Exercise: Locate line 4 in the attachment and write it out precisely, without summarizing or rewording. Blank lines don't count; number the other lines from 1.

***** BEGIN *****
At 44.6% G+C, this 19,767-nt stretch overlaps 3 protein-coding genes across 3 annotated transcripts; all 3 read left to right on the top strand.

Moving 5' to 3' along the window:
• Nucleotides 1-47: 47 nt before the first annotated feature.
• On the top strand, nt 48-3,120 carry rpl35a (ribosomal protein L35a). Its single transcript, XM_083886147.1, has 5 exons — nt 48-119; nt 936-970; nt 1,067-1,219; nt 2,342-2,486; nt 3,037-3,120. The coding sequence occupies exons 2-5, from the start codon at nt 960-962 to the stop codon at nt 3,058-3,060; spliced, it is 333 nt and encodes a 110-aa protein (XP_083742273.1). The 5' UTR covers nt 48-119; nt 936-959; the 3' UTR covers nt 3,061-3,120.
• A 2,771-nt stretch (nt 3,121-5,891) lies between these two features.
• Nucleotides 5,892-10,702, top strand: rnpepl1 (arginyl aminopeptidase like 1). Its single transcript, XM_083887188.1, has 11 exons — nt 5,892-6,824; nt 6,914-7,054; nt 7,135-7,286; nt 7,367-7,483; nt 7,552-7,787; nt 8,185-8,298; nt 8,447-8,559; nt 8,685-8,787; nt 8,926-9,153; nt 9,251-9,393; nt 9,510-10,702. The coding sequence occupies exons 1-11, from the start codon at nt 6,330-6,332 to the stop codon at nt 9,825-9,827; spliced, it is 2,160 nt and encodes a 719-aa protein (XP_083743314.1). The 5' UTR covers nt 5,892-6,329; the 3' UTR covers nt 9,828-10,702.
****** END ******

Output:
• On the top strand, nt 48-3,120 carry rpl35a (ribosomal protein L35a). Its single transcript, XM_083886147.1, has 5 exons — nt 48-119; nt 936-970; nt 1,067-1,219; nt 2,342-2,486; nt 3,037-3,120. The coding sequence occupies exons 2-5, from the start codon at nt 960-962 to the stop codon at nt 3,058-3,060; spliced, it is 333 nt and encodes a 110-aa protein (XP_083742273.1). The 5' UTR covers nt 48-119; nt 936-959; the 3' UTR covers nt 3,061-3,120.